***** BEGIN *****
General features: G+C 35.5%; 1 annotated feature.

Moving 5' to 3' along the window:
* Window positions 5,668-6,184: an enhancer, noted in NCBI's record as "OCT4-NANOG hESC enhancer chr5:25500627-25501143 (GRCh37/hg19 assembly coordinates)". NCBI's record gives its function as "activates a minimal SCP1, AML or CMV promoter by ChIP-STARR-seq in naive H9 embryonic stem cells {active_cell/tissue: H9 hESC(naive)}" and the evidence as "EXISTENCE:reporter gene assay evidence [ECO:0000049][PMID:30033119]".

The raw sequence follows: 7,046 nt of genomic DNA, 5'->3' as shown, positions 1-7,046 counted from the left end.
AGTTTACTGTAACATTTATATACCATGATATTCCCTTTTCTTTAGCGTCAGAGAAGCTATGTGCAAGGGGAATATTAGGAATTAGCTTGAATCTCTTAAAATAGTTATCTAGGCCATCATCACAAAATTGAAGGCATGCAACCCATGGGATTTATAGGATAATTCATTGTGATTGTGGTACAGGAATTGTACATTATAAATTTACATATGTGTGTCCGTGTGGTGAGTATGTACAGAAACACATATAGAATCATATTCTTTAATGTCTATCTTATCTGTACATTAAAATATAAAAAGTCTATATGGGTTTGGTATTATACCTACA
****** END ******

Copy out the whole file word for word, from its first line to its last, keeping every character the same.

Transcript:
General features: G+C 35.5%; 1 annotated feature.

Moving 5' to 3' along the window:
* Window positions 5,668-6,184: an enhancer, noted in NCBI's record as "OCT4-NANOG hESC enhancer chr5:25500627-25501143 (GRCh37/hg19 assembly coordinates)". NCBI's record gives its function as "activates a minimal SCP1, AML or CMV promoter by ChIP-STARR-seq in naive H9 embryonic stem cells {active_cell/tissue: H9 hESC(naive)}" and the evidence as "EXISTENCE:reporter gene assay evidence [ECO:0000049][PMID:30033119]".

The raw sequence follows: 7,046 nt of genomic DNA, 5'->3' as shown, positions 1-7,046 counted from the left end.
AGTTTACTGTAACATTTATATACCATGATATTCCCTTTTCTTTAGCGTCAGAGAAGCTATGTGCAAGGGGAATATTAGGAATTAGCTTGAATCTCTTAAAATAGTTATCTAGGCCATCATCACAAAATTGAAGGCATGCAACCCATGGGATTTATAGGATAATTCATTGTGATTGTGGTACAGGAATTGTACATTATAAATTTACATATGTGTGTCCGTGTGGTGAGTATGTACAGAAACACATATAGAATCATATTCTTTAATGTCTATCTTATCTGTACATTAAAATATAAAAAGTCTATATGGGTTTGGTATTATACCTACA